On July 14, 2005, Larimer submitted a note from his physician, Seema Guglani, M.D., which stated: "May return to work light duty. Call with any questions." Viewed in the light most favorable to Plaintiff, Harnish merely told Larimer upon receipt of Dr. Guglani's note that there were no positions available for him and that there was nothing further to discuss. Harnish did not attempt to contact Dr. Guglani, nor did he ask Larimer for any further information. Plaintiff never provided a medical certification that would have cleared him for heavy duty work. Eljer held the job offer open for six months, until January 2006, and then withdrew the offer.

On February 10, 2006, Plaintiff applied for disability assistance, stating that he was "unable to work at jobs requiring excessive heavy lifting, push/pull or up/down steps/grades due to limited lung capacity." On March 13, 2006, Plaintiff applied for Supplemental Security Income ("SSI") and Social Security Disability ("SSD") benefits. On the application, Plaintiff stated: "My disability began on November 23, 2004." Larimer explains that he was asked on the form only for his last day of work, not the date on which he became disabled, and that his mental and physical conditions had been brought under control by June 2005, before deteriorating again in November 2005. The Social Security Administration approved Plaintiff's claim and determined that he became disabled on November 23, 2004.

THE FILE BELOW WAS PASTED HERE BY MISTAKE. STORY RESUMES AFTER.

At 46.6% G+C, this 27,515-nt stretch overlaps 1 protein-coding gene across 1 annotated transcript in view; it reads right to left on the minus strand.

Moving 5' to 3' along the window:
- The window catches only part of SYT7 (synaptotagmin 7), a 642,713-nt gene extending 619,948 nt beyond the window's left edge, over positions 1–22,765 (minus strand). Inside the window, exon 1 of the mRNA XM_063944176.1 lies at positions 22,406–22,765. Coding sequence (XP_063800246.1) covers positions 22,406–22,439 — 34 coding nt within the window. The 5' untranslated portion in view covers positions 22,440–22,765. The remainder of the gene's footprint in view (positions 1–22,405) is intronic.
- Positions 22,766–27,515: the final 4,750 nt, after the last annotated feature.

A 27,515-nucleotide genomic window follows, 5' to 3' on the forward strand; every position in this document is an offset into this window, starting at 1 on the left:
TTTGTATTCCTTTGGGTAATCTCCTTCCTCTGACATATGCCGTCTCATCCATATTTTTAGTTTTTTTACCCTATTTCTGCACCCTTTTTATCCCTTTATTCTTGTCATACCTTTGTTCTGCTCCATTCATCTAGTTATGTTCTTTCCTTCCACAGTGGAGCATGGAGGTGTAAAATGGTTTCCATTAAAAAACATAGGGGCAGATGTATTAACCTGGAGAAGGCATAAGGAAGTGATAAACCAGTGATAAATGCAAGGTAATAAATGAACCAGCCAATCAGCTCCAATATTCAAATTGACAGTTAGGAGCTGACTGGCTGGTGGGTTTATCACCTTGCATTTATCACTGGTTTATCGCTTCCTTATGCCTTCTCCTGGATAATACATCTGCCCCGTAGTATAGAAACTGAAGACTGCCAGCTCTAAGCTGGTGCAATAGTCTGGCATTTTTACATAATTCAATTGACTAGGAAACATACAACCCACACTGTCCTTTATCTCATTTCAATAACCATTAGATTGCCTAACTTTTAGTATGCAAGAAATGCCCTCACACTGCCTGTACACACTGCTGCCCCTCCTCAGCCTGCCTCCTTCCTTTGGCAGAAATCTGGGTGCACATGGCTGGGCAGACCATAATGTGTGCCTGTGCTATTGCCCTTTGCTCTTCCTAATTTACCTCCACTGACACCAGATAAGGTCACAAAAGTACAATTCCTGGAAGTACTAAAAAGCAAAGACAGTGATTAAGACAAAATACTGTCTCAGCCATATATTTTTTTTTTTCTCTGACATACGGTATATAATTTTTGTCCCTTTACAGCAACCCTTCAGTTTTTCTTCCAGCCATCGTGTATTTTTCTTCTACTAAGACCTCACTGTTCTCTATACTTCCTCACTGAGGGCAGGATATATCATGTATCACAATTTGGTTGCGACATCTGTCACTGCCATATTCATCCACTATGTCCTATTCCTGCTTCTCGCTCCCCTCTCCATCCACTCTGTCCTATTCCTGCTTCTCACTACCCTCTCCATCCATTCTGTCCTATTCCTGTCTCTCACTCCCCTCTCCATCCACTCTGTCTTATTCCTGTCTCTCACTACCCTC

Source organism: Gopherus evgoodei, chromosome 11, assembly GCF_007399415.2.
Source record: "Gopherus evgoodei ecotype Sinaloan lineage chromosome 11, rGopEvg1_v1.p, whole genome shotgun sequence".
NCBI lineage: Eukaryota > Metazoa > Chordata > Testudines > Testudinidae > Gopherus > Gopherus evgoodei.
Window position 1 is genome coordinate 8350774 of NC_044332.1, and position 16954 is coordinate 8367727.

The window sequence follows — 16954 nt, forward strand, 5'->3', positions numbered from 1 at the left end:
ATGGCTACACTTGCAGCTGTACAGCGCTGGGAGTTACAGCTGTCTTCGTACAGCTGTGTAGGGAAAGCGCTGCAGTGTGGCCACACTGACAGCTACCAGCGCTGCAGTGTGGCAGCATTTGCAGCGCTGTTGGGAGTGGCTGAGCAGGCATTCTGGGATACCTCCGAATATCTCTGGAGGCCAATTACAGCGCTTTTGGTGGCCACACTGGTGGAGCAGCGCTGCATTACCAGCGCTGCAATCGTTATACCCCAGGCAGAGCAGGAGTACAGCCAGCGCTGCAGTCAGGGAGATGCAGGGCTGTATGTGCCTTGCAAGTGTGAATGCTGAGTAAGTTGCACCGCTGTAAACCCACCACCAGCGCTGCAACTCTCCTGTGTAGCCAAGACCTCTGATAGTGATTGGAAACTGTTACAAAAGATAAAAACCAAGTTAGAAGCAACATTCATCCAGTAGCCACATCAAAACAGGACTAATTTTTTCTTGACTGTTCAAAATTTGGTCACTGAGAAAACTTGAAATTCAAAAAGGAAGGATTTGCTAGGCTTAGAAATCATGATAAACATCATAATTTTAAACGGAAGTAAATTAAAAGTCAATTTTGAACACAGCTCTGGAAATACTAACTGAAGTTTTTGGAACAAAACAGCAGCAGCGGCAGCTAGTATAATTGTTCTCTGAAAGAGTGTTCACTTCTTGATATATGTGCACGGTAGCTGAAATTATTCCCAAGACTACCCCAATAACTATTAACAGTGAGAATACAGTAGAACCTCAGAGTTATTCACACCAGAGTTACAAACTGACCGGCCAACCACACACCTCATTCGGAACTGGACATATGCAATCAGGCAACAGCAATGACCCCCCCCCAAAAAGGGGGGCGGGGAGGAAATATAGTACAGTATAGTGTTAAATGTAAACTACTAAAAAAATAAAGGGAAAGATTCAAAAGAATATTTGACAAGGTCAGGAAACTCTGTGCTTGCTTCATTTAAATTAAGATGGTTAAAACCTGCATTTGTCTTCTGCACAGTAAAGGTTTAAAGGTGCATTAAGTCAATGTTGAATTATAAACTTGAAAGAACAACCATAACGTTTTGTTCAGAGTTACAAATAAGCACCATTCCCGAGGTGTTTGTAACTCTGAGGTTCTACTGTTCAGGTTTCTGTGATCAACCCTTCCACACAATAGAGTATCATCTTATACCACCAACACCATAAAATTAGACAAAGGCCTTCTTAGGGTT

Standard of Review

Rule 56(c) of the Federal Rules of Civil Procedure reads, in pertinent part, as follows: [Summary Judgment] shall be rendered forthwith if the pleadings, depositions, answers to interrogatories and admissions on file, together with the affidavits, if any, show that there is no genuine issue as to any material fact and that the moving party is entitled to judgment as a matter of law.

In interpreting Rule 56(c), the United States Supreme Court has stated:

The plain language . . . mandates entry of summary judgment, after adequate time for discovery and upon motion, against a party who fails to make a showing sufficient to establish the existence of an element essential to that party's case, and on which that party will bear the burden of proof at trial. In such a situation, there can be "no genuine issue as to material fact," since a complete failure of proof concerning an essential element of the non-moving party's case necessarily renders all other facts immaterial.

Celotex Corp. v. Catrett, 477 U.S. 317, 322-323 (1986).

An issue of material fact is genuine only if the evidence is such that a reasonable jury could return a verdict for the non-moving party. Anderson v. Liberty Lobby, Inc., 477 U.S. 242, 248 (1986). The court must view the facts in a light most favorable to the non-moving party, and the burden of establishing that no genuine issue of material fact exists rests with the movant. Celotex, 477 U.S. at 323. The "existence of disputed issues of material fact should be ascertained by resolving all inferences, doubts and issues of credibility against the moving party." Ely v. Hall's Motor Transit Co., 590 F.2d 62, 66 (3d Cir. 1978) (quoting Smith v. Pittsburgh Gage & Supply Co., 464 F.2d 870, 874 (3d Cir. 1972)). Final credibility determinations on material issues cannot be made in the context of a motion for summary judgment, nor can the district court weigh the evidence. Josey v. John R. Hollingsworth Corp., 996 F.2d 632 (3d Cir. 1993); Petruzzi's IGA Supermarkets, Inc. v. Darling-Delaware Co., 998 F.2d 1224 (3d Cir. 1993).